Miami-Dade will be loosening more COVID rules in the coming days, starting with a special curfew exemption for people attending Thursday’s University of Miami football game at Hard Rock Stadium.
Mayor Carlos Gimenez announced the game day exemption during a virtual press conference Wednesday in which
he also outlined a set of restrictions set to be eased Monday. That includes moving the current 10 p.m. curfew to 11 p.m., allowing amusement parks to open, permitting some team sports at county parks and lifting a blanket ban on renting shared scooters and bikes.
“The signs so far have been good,” Gimenez said, pointing to an ongoing decline in COVID hospitalizations and infection rates in daily testing results. “Wear a mask. It’s not a big deal. Then we can get back to as normal a life as possible.”
GImenez’s first change will accommodate a live showcase of Miami-Dade’s less stringent COVID protocols, when Hard Rock opens its stands for the Hurricanes’ home game against the University of Alabama-Birmingham. Florida Gov. Ron DeSantis announced Aug. 24 he would allow football to resume at Hard Rock under a special set of state rules that preempted local regulations, and that a maximum of 13,000 people would be allowed inside an open-air stadium with seating for 65,000.
The game starts at 8 p.m., and will stretch past the 10 p.m. curfew. Gimenez said he would sign a new order exempting ticket holders from the rules provided they could prove they were on their way home from the stadium after 10 p.m.
Restaurants that have been pressing Gimenez for a later curfew to allow later dinner sales will have to wait at least until Monday for longer operating hours. Coral Gables Mayor Raúl Valdes-Fauli wrote Gimenez Thursday morning urging him to roll back the curfew an hour. “This would be an important change for the many restaurants that call our city home,” Valdes-Fauli said.
Gimenez said he only granted Hard Rock curfew relief this week because White House officials, including Dr. Anthony Fauci and Dr. Deborah Birx, said the county should take a little more time to see if the COVID statistics continue improving.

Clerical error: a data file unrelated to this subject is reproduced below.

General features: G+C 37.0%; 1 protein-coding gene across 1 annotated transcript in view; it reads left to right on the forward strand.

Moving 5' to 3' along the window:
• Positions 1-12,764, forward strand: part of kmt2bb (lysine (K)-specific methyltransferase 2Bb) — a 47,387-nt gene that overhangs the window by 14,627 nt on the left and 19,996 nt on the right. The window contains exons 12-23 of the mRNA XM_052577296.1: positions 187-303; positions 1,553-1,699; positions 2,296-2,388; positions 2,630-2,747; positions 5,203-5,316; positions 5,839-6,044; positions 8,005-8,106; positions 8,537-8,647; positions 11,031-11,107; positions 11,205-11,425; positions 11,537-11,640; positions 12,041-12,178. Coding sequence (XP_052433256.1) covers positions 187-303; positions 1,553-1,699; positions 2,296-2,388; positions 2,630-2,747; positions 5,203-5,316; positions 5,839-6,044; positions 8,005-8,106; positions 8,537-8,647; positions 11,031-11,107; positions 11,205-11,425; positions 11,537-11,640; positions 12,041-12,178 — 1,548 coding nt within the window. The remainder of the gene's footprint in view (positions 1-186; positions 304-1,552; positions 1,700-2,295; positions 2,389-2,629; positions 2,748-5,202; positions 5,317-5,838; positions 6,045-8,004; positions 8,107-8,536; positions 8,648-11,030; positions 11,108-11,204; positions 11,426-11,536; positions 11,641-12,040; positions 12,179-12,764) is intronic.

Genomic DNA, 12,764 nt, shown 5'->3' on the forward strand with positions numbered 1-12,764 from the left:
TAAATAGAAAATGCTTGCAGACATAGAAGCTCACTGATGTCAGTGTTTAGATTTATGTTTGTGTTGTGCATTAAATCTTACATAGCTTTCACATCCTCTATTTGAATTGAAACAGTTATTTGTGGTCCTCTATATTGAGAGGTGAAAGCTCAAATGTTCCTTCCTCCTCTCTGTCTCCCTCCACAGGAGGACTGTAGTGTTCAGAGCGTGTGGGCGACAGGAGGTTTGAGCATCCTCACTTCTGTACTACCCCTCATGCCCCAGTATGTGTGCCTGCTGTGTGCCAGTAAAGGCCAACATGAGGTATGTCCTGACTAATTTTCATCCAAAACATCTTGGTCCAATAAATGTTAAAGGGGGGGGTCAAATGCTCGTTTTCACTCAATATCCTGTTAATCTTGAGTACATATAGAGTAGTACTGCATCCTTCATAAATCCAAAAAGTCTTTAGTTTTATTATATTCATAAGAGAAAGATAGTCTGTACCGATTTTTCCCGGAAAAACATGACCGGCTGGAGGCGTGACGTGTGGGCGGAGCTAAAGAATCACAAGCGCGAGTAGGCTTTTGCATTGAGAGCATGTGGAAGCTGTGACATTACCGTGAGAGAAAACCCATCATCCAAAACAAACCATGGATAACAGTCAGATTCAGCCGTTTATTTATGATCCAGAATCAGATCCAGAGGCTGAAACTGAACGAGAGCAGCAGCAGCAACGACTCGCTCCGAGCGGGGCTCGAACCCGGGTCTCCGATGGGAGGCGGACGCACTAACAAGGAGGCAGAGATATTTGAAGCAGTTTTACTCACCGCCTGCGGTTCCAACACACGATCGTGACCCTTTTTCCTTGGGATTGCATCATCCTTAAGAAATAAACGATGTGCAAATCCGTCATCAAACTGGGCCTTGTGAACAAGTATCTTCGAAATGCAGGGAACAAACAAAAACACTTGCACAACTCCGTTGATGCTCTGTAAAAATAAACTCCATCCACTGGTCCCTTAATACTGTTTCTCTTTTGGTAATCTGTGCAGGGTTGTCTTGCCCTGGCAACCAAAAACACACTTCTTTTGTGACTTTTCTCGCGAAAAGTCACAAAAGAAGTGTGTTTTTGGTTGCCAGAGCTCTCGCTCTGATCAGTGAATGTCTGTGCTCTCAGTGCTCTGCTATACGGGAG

Gimenez, a Republican candidate for Florida’s 26th Congressional District, said the federal officials said Monday would be better for starting a looser curfew because it would mark a full 14 days after Gimenez allowed indoor dining to return on Aug. 31. By then, any spikes in COVID hospitalizations from the looser rules should appear in the daily COVID reports.
He said the curfew exemption will apply to people attending late-night sporting events. On Monday, Gimenez said he would end the current closure orders for open-air amusement destinations, including Zoo Miami and Jungle Island.
Miami-Dade Parks will begin allowing night games for baseball and softball, he said, while restrictions will remain for football and soccer. Tour boats also are allowed to return to the waters, at 50% capacity, he said.
The changes in rules come once Gimenez signs emergency orders, and the language of those decrees wasn’t made public Wednesday.
For shared scooters and bikes, Gimenez said he was ending the ban on those rentals that’s been in place since March. But new rules would require each scooter or bike to have sanitizing supplies available.
“They’ll either have to have a docking station [with supplies for multiple vehicles] or have some way that the sanitizing or disinfecting materials can be stored on the vehicle,” said Jennifer Moon, the deputy mayor overseeing the county’s emergency orders.
Gimenez said the order will also require rental companies to rework their apps to include messages to customers asking them to wipe down the scooters before and after each use. “It’s the cost of doing business,” Gimenez said.